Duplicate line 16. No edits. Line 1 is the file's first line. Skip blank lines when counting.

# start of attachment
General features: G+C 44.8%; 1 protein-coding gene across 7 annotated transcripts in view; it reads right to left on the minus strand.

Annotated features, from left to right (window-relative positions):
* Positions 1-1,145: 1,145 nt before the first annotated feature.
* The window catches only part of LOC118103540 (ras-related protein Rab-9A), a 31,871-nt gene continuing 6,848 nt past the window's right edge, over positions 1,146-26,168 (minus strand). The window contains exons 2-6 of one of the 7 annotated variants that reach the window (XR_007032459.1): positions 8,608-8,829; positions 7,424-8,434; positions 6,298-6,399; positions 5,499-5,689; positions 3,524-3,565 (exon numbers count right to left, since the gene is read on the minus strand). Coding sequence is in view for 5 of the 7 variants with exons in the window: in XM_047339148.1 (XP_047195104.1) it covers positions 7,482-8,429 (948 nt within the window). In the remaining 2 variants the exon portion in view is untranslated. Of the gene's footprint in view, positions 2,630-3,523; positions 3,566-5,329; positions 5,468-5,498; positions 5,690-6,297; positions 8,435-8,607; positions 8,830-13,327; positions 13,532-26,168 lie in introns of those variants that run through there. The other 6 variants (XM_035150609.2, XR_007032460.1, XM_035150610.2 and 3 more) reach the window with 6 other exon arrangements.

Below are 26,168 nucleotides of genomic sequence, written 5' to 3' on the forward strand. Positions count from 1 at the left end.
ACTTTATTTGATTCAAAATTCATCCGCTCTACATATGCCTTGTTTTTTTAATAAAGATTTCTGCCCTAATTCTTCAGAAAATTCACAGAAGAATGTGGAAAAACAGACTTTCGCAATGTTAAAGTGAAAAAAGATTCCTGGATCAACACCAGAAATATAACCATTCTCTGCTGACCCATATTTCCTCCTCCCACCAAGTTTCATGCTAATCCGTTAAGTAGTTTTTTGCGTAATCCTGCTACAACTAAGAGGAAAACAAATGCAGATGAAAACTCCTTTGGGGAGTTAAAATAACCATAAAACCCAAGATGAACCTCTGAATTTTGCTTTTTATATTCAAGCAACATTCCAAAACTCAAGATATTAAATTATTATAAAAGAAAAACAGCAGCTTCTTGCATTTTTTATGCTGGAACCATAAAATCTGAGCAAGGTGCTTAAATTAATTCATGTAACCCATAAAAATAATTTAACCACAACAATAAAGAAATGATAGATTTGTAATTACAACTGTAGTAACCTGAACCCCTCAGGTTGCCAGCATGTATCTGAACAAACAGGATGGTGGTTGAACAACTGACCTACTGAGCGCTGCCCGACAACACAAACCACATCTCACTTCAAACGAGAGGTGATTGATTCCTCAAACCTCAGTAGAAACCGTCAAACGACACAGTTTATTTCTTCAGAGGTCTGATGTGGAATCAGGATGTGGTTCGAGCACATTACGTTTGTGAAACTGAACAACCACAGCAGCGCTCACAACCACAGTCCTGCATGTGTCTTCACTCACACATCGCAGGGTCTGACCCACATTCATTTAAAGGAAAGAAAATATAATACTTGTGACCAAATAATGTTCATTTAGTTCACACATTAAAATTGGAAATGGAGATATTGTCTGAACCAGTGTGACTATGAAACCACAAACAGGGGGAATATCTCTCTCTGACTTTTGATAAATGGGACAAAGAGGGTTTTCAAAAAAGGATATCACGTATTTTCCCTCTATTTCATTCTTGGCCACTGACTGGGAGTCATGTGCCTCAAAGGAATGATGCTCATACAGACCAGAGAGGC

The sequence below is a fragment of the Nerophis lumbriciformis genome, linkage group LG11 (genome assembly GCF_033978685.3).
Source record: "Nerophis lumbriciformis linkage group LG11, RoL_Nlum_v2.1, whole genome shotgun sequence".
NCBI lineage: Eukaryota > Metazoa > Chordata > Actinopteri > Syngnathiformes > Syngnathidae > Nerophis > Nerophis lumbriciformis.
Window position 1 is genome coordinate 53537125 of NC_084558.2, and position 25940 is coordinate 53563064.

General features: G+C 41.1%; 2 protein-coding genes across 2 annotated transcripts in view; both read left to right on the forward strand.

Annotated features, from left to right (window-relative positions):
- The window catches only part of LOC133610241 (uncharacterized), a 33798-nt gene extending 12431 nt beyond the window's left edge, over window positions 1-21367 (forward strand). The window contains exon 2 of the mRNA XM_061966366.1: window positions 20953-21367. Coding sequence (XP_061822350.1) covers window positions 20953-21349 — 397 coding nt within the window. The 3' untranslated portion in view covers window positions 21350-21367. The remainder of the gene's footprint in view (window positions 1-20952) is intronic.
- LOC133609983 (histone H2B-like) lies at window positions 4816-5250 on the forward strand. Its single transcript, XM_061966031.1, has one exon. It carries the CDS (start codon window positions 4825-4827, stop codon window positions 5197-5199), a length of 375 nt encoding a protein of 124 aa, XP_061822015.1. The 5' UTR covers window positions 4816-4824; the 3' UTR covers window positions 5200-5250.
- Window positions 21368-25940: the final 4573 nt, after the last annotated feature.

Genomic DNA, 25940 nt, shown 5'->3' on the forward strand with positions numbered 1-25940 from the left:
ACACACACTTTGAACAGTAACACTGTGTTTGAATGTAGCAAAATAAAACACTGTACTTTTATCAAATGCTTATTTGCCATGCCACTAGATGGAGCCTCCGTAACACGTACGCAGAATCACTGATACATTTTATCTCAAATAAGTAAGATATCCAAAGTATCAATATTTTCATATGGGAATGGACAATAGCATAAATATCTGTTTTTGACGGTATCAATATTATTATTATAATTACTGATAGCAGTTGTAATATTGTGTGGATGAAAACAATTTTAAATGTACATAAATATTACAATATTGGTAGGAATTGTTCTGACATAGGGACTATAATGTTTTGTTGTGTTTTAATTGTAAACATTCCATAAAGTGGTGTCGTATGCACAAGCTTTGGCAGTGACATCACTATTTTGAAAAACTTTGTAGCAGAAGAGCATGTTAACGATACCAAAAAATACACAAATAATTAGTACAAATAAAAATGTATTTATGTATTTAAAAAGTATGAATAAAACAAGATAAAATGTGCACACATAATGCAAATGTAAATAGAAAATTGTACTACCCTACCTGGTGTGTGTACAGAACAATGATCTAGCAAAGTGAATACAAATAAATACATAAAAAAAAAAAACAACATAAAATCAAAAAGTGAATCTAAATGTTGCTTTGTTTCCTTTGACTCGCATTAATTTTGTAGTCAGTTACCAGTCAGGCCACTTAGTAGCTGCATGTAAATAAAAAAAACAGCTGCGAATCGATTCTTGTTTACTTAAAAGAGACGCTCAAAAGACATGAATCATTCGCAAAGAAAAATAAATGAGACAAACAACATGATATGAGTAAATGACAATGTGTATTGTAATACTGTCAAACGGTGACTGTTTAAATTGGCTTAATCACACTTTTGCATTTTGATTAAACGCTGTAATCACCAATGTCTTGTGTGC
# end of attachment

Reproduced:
Genomic DNA, 25940 nt, shown 5'->3' on the forward strand with positions numbered 1-25940 from the left: